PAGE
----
Back-to-black movement takes aim at integration Church in Louisville is at center of fray

February 17, 1992|By Ginger Thompson | Ginger Thompson,Staff Writer

LOUISVILLE, KY. — Weighted with a heritage of moral iniquity from our past history, hard pressed in the economic world by foreign immigrants and native prejudice, hated here, despised there and pitied everywhere, our one haven of refuge is ourselves.

W. E. B. Dubois

LOUISVILLE, Ky. -- Only a few bridges link the worlds of the black minister from Louisville's blighted West End and the white minister from the affluent East Side -- and the traffic generally flows one way.

Children from the predominantly black West End have been bused to schools in the predominantly white eastern suburbs of Jefferson County since 1975. While old housing is allowed to decay in the West End, a steady flow of development on the East Side is luring away those blacks with the means to move.

Those bridges -- built in the name of integration -- are draining the life out of the black community and must be destroyed, says the Rev. Kevin Cosby, 33, the forceful black minister of St. Stephen Baptist Church. His words are inspiring to some, blasphemous to others.

His actions -- leading a successful fight against involuntary busing and advocating black self-preservation at all costs -- have thrust him into the center of one of this city's most heated debates and pushed him to the forefront of a growing movement away from integration by U.S. black leaders.

"I think the civil rights community is out of touch with what's happening," says Mr. Cosby, pounding his fist into his hand. "We went from segregation to desegregation to integration to assimilation to disintegration. Integration meant the disintegration of black institutions."

Once held up as the most effective strategy for achieving racial harmony, integration now is being blamed by some for stealing away the black community's most promising scholars, artists and intellectuals and thereby minimizing the influence of its churches, newspapers, businesses and families.

Longtime civil-rights warriors -- black and white -- remain unswayed. Still vivid in their minds are picket lines and jail cells they endured in order to defeat legalized desegregation in the 1950s, and they refuse to turn back the clock.

"I think a portion of the black community needs [Mr. Cosby's] tonic," says the Rev. Jim Chatham, the white minister of Highland Presbyterian Church in Louisville's affluent eastern suburbs. "But the fact is that the people he is leading need to be able to get along in an integrated society."

Most of the debate has centered on schools. In recent years, students in many of the South's predominantly black public universities have demonstrated to protest proposed mergers with predominantly white universities.

Officials in Norfolk, Va., and Oklahoma City, with the support of black parents, have stopped busing children. Other school systems, from New York to Maryland to Milwaukee, have developed programs specifically for black children.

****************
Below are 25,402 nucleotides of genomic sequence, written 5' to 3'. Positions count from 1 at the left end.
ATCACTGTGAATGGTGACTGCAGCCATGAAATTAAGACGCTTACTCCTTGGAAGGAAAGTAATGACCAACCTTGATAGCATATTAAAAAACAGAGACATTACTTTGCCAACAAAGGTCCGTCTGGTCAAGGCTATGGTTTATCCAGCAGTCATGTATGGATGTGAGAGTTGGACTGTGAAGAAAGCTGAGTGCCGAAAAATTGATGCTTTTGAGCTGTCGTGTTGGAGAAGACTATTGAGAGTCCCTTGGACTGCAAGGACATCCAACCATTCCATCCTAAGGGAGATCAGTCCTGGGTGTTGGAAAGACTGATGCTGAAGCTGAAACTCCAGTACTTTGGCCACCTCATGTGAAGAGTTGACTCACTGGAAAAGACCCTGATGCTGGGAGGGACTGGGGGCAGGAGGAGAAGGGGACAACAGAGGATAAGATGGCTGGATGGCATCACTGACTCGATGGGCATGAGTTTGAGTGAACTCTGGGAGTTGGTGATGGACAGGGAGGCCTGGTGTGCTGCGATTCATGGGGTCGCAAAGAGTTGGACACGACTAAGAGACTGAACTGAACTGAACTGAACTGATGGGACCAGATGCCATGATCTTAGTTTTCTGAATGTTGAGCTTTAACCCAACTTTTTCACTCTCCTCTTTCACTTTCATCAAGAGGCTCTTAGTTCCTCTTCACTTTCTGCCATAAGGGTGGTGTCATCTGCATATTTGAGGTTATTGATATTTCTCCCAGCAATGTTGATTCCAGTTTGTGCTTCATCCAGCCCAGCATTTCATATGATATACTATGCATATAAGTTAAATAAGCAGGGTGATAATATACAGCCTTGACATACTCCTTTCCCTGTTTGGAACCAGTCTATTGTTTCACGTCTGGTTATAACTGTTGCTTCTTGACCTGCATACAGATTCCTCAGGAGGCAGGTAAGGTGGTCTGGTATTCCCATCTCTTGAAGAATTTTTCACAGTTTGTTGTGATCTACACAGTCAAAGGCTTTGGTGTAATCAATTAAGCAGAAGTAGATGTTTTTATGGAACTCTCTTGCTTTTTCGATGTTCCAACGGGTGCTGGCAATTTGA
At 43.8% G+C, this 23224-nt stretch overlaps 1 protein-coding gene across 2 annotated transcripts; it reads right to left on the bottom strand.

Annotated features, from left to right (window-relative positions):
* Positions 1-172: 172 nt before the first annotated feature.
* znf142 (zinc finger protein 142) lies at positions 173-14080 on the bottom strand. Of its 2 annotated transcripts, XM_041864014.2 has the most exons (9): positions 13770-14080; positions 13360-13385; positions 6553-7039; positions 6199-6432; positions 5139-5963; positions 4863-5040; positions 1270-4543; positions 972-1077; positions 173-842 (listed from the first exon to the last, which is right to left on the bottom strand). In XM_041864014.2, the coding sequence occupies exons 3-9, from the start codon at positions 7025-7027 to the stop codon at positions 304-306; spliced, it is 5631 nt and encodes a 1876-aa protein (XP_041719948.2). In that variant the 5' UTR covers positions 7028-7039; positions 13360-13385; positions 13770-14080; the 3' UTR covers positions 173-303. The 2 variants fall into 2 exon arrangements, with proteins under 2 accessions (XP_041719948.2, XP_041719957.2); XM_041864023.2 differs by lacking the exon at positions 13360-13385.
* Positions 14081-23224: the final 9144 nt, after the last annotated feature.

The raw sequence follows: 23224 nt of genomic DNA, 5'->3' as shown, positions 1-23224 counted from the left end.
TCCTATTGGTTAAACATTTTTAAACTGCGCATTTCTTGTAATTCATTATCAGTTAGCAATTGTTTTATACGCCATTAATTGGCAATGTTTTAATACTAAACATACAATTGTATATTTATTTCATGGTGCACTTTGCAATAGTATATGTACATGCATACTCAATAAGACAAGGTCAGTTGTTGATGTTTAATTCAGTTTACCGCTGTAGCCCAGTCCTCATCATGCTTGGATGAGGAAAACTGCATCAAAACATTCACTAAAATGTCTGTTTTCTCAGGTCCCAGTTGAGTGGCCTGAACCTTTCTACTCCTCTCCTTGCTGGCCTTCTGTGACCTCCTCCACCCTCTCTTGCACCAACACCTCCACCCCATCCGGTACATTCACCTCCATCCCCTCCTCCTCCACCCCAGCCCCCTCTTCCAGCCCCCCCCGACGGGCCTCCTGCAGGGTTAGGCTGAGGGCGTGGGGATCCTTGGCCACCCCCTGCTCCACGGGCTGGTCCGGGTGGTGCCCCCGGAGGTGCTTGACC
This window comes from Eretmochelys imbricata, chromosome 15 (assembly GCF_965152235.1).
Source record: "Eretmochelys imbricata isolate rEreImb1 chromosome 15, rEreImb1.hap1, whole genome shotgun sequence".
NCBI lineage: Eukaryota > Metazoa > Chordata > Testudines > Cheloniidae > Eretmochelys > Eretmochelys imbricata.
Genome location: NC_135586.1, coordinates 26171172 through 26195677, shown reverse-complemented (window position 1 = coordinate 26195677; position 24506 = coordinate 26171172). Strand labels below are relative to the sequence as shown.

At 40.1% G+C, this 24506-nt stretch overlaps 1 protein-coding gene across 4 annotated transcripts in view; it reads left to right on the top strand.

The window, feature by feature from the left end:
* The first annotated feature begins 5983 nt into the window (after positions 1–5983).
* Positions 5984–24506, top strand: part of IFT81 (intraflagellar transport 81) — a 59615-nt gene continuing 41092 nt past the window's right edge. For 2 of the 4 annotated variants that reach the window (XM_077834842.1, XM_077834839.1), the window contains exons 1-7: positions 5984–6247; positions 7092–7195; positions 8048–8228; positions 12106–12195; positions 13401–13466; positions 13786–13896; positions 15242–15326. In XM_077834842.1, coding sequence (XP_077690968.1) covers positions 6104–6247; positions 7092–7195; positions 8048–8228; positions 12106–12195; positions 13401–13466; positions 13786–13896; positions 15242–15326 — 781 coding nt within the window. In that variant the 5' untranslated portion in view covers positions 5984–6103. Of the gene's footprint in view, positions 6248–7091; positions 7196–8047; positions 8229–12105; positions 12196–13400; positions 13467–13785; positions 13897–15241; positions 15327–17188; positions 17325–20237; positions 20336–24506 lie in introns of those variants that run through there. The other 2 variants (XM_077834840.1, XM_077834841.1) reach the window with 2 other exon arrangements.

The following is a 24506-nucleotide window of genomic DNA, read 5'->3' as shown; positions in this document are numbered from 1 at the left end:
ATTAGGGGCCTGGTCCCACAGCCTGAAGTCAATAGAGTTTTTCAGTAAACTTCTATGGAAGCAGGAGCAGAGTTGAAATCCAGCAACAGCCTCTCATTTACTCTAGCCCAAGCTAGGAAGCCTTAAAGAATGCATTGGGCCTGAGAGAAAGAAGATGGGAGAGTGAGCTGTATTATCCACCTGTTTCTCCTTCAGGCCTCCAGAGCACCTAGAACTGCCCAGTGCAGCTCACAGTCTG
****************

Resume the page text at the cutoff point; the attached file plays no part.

It is a controversy among blacks that has recently re-emerged in pulpits across the country, as blacks grow increasingly frustrated by the disproportionate amount of violence, drug abuse, poverty and unemployment in their neighborhoods. In the midst of the fray stand Louisville's St. Stephen Baptist Church and Mr. Cosby.

'Love that empowers people'

Mr. Cosby lived in a predominantly white neighborhood in east Louisville but grew up in St. Stephen Baptist Church. His grandfather was minister for 44 years. His mother headed the music ministry until her death 21 years ago.

"It was a place where I saw black people supporting other black people," Mr. Cosby says. "High expectations were set for me, and I learned to love myself. That is the kind of love that empowers people."

When he took over the congregation 13 years ago, Mr. Cosby found his childhood haven surrounded by ramshackle houses, empty industrial plants, liquor stores, pawnshops and prostitutes. He points out tarnished jewels of yesteryear hidden in the decay: Once-profitable clothing stores, restaurants, schools and banks are now boarded up.

He hopes to restore their vibrancy, and in an impressive first step his 1,500-member congregation has built a $1 million Family Life Center. It includes a basketball court with lighted scoreboard and sound system. There is a day-care facility with plush cribs; a music center with organs, pianos and drums; a room for weight lifting and aerobics.

On Friday nights, there are movies for teen-agers and social functions for singles.

He takes great satisfaction in pointing out that no government or corporate dollars went into its construction.


"It is important to show that we can do this without white folks," says Mr. Cosby. "I got tired of spending my money as a guest in their institutions."

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